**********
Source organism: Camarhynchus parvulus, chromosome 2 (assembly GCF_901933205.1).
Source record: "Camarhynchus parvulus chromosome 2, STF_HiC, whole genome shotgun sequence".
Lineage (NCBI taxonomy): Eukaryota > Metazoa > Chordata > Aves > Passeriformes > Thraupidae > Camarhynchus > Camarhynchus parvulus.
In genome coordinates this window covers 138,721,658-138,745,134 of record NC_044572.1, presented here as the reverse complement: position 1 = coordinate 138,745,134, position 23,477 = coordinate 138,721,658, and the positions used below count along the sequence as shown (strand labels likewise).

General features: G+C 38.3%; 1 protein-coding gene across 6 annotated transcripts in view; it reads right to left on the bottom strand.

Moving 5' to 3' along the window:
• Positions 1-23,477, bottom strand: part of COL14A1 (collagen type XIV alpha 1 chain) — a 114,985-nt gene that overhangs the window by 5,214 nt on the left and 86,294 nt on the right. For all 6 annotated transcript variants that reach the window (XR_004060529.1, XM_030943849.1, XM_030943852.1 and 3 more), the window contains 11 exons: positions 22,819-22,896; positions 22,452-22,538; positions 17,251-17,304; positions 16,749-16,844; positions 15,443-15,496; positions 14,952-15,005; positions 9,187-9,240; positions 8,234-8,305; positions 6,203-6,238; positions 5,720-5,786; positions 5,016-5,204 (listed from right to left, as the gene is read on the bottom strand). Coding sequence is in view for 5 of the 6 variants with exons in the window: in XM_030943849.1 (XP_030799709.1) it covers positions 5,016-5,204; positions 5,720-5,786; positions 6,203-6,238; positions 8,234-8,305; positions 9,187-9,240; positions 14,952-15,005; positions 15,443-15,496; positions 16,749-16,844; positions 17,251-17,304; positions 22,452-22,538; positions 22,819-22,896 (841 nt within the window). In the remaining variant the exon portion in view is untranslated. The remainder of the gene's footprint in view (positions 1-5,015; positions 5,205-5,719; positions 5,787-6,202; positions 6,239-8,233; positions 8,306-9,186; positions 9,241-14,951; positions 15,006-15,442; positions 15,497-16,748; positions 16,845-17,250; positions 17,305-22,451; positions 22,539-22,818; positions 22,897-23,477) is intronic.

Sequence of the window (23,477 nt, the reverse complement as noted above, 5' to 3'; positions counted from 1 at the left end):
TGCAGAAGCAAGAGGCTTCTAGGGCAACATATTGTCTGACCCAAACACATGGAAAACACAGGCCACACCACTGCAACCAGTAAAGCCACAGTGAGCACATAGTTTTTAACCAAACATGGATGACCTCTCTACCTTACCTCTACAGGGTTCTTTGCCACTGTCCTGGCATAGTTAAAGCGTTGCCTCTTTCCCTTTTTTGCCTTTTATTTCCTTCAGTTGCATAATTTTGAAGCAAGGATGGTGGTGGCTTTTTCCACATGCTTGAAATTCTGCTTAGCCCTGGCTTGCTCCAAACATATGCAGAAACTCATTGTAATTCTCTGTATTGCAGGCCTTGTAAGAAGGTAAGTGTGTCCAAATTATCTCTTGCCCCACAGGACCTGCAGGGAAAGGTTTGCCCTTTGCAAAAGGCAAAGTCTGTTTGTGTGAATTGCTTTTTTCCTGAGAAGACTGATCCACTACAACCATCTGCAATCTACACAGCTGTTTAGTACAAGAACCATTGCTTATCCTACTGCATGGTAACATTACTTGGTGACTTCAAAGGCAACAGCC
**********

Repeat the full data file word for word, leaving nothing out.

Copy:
Source organism: Camarhynchus parvulus, chromosome 2 (assembly GCF_901933205.1).
Source record: "Camarhynchus parvulus chromosome 2, STF_HiC, whole genome shotgun sequence".
Lineage (NCBI taxonomy): Eukaryota > Metazoa > Chordata > Aves > Passeriformes > Thraupidae > Camarhynchus > Camarhynchus parvulus.
In genome coordinates this window covers 138,721,658-138,745,134 of record NC_044572.1, presented here as the reverse complement: position 1 = coordinate 138,745,134, position 23,477 = coordinate 138,721,658, and the positions used below count along the sequence as shown (strand labels likewise).

General features: G+C 38.3%; 1 protein-coding gene across 6 annotated transcripts in view; it reads right to left on the bottom strand.

Moving 5' to 3' along the window:
• Positions 1-23,477, bottom strand: part of COL14A1 (collagen type XIV alpha 1 chain) — a 114,985-nt gene that overhangs the window by 5,214 nt on the left and 86,294 nt on the right. For all 6 annotated transcript variants that reach the window (XR_004060529.1, XM_030943849.1, XM_030943852.1 and 3 more), the window contains 11 exons: positions 22,819-22,896; positions 22,452-22,538; positions 17,251-17,304; positions 16,749-16,844; positions 15,443-15,496; positions 14,952-15,005; positions 9,187-9,240; positions 8,234-8,305; positions 6,203-6,238; positions 5,720-5,786; positions 5,016-5,204 (listed from right to left, as the gene is read on the bottom strand). Coding sequence is in view for 5 of the 6 variants with exons in the window: in XM_030943849.1 (XP_030799709.1) it covers positions 5,016-5,204; positions 5,720-5,786; positions 6,203-6,238; positions 8,234-8,305; positions 9,187-9,240; positions 14,952-15,005; positions 15,443-15,496; positions 16,749-16,844; positions 17,251-17,304; positions 22,452-22,538; positions 22,819-22,896 (841 nt within the window). In the remaining variant the exon portion in view is untranslated. The remainder of the gene's footprint in view (positions 1-5,015; positions 5,205-5,719; positions 5,787-6,202; positions 6,239-8,233; positions 8,306-9,186; positions 9,241-14,951; positions 15,006-15,442; positions 15,497-16,748; positions 16,845-17,250; positions 17,305-22,451; positions 22,539-22,818; positions 22,897-23,477) is intronic.

Sequence of the window (23,477 nt, the reverse complement as noted above, 5' to 3'; positions counted from 1 at the left end):
TGCAGAAGCAAGAGGCTTCTAGGGCAACATATTGTCTGACCCAAACACATGGAAAACACAGGCCACACCACTGCAACCAGTAAAGCCACAGTGAGCACATAGTTTTTAACCAAACATGGATGACCTCTCTACCTTACCTCTACAGGGTTCTTTGCCACTGTCCTGGCATAGTTAAAGCGTTGCCTCTTTCCCTTTTTTGCCTTTTATTTCCTTCAGTTGCATAATTTTGAAGCAAGGATGGTGGTGGCTTTTTCCACATGCTTGAAATTCTGCTTAGCCCTGGCTTGCTCCAAACATATGCAGAAACTCATTGTAATTCTCTGTATTGCAGGCCTTGTAAGAAGGTAAGTGTGTCCAAATTATCTCTTGCCCCACAGGACCTGCAGGGAAAGGTTTGCCCTTTGCAAAAGGCAAAGTCTGTTTGTGTGAATTGCTTTTTTCCTGAGAAGACTGATCCACTACAACCATCTGCAATCTACACAGCTGTTTAGTACAAGAACCATTGCTTATCCTACTGCATGGTAACATTACTTGGTGACTTCAAAGGCAACAGCC